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South Africa


Due to rapid advances in digitalization, retail banks are facing increasing client demand for hyper-personalised products and services. However, financial institutions must navigate a myriad of laws and regulations to ensure that in the process of creating hyper-personal solutions for their customers, they are not breaching their privacy.

In South Africa, the draft Amendments to Regulation 28 of the Pension Funds Act were published by National Treasury earlier this month. These amendments will allow retirement funds to invest up to 45% of their assets in infrastructure. This is set to open a huge potential source of funding for domestic infrastructure projects, but there has been some debate around whether this will be enough to help bridge the country’s infrastructure gap.

In terms of both market value and volume, South Africa is reported to be one of the top two markets for cryptocurrencies in Africa, alongside Nigeria. It was therefore only a matter of time before the South African Revenue Service joined the likes of the Internal Revenue Service in the United States and Her Majesty’s Revenue & Customs in the United Kingdom in cracking down on cryptocurrency traders and establishing appropriate tax frameworks.

South Africa recently approved a tax on exported chrome, with further details still to be announced. The ferrochrome ore industry has been severely threatened in recent years, mostly due to increases in electricity tariffs. Some industry stakeholders have suggested that a special electricity tariff would be a better way to support the ailing industry, others have stated that the challenges mean they would not be able to sustain themselves, even after tax relief. And others have welcomed the reprieve that an export tax would provide. As a result, key industry stakeholders have expressed interest in collectively undertaking research to explore a more viable and consolidated approach to support the industry, but there have been difficulties from a competition law perspective.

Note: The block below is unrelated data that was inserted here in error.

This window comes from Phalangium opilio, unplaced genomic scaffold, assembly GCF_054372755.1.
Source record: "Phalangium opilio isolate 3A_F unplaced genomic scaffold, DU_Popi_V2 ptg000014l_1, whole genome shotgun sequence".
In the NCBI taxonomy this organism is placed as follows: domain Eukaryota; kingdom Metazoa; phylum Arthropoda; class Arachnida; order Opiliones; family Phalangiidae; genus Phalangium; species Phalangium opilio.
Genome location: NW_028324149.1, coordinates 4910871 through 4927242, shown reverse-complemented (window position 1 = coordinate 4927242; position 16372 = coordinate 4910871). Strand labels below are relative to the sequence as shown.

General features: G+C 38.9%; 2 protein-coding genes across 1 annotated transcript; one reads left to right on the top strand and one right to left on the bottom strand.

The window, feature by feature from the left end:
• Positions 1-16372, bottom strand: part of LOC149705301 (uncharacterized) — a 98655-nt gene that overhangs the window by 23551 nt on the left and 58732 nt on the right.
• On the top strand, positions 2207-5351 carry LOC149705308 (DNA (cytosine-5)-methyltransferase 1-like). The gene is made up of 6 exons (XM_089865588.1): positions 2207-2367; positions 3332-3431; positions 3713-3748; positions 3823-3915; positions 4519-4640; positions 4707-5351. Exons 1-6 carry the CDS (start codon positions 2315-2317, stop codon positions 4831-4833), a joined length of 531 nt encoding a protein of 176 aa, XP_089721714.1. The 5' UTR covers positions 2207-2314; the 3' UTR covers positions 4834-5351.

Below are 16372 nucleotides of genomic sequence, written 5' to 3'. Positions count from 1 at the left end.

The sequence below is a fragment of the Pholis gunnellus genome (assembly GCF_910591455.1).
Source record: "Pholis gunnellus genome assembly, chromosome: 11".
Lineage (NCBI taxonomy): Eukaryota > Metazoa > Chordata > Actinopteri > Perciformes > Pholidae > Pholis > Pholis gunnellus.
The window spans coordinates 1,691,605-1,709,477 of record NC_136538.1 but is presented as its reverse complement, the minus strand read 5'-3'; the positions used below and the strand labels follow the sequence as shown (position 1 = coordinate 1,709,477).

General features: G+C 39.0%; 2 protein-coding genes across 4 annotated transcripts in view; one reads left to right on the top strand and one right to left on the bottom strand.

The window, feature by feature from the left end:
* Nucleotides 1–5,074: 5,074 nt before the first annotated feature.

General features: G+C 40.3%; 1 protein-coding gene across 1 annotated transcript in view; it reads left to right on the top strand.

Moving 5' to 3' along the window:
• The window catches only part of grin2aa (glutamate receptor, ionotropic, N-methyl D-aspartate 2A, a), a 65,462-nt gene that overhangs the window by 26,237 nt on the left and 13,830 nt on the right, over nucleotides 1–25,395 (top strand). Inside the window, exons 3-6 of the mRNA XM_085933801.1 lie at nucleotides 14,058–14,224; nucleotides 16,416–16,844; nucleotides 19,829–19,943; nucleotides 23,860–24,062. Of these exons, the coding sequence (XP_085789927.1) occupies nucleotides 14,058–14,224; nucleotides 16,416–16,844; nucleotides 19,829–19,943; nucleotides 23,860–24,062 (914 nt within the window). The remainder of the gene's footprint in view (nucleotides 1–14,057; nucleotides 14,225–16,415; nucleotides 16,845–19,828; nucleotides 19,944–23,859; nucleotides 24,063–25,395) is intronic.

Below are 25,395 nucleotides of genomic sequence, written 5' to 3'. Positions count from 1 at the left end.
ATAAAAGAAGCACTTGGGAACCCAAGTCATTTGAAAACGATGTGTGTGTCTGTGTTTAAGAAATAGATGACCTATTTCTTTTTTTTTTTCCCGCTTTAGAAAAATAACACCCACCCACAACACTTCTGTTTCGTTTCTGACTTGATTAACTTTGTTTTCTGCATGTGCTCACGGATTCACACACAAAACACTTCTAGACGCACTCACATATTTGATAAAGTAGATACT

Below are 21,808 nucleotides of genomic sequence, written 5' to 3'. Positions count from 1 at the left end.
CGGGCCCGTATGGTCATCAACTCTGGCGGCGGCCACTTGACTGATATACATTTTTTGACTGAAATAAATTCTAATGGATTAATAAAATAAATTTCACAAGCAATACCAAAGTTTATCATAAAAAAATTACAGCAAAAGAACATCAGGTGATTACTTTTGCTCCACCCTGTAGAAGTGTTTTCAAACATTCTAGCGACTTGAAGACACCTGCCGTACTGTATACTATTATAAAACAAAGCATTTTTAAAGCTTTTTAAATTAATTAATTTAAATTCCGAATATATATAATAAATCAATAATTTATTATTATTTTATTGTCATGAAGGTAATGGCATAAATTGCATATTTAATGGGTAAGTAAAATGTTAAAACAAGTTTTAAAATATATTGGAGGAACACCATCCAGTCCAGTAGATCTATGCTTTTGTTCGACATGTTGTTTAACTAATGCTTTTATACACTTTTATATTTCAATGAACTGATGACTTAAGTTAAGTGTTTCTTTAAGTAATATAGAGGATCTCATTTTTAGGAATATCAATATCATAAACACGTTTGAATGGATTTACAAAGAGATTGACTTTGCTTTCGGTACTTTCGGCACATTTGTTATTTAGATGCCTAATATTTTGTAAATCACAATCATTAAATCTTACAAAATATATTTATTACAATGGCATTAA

The COVID-19 pandemic has accelerated (and for some, cemented) the work from home trend. As a result, many employers are increasingly turning to employee monitoring technology to replace the physical employee oversight once enjoyed in the office. While employers have many legitimate reasons for monitoring employee activity, the decision to monitor employees is not without its legal and ethical complexities.

Deal making activity in sub-Saharan Africa dropped in terms of both volume and value in 2020, compared to 2019. As the continent readies itself for post-pandemic recovery, the opportunities presented by free trade across Africa as well as the post-pandemic focus on technology, healthcare and renewable energy, will be key…